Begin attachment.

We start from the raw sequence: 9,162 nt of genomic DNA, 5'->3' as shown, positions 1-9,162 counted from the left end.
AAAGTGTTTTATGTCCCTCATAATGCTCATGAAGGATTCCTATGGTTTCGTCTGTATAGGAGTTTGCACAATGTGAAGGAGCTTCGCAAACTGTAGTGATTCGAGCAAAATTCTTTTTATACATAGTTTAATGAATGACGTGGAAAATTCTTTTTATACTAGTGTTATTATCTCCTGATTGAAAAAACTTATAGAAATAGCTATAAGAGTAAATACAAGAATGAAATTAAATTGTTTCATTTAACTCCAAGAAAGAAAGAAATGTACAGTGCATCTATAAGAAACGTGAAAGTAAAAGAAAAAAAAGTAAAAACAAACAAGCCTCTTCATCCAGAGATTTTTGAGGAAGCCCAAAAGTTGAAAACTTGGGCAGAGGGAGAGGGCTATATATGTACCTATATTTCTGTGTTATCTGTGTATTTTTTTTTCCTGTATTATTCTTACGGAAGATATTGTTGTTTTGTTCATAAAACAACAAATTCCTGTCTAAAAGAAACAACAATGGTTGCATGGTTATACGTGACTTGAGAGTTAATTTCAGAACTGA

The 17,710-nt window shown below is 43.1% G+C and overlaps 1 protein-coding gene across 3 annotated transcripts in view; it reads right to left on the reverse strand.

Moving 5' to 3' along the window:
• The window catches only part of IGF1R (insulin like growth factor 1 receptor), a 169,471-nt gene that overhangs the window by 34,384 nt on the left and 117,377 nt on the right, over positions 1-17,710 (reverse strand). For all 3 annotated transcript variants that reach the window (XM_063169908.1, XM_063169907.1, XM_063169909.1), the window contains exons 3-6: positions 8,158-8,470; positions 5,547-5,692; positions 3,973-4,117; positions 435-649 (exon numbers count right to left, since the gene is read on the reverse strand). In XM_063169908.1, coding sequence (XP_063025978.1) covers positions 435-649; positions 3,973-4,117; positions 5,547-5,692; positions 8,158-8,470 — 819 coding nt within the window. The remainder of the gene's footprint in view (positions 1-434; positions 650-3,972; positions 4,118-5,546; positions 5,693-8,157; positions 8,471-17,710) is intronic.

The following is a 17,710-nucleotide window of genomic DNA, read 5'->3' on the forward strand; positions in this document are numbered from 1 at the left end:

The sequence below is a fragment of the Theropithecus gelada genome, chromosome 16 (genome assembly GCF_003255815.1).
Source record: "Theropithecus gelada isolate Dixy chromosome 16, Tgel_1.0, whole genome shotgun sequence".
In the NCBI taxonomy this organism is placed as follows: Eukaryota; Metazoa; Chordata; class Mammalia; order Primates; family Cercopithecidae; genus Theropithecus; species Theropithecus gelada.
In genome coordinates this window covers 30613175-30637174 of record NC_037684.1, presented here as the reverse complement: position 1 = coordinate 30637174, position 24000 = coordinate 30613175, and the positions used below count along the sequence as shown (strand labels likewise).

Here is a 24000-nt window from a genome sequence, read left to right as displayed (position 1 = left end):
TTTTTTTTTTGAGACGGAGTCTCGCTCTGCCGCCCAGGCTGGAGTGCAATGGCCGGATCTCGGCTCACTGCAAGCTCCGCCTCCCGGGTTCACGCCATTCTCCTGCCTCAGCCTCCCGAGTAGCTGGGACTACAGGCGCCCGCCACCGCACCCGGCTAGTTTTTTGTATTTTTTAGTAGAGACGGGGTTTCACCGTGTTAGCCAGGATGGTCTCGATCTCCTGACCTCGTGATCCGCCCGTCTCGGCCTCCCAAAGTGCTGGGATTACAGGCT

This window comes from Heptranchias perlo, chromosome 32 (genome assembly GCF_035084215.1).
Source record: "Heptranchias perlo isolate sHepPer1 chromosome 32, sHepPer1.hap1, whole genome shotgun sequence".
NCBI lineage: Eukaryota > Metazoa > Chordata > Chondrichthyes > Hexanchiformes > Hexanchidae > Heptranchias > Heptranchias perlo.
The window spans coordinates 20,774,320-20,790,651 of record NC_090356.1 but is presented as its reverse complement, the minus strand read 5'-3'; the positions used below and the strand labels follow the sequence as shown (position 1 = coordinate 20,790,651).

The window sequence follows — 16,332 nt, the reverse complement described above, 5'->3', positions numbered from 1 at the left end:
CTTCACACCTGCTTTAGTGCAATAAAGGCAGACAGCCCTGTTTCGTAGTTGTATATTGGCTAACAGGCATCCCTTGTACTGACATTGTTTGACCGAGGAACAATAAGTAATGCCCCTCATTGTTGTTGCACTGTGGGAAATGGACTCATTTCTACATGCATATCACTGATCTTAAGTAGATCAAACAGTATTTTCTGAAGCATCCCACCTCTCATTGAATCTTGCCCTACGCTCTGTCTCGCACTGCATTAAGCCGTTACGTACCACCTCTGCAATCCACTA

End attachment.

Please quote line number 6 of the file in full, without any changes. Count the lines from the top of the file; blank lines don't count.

The following is a 17,710-nucleotide window of genomic DNA, read 5'->3' on the forward strand; positions in this document are numbered from 1 at the left end: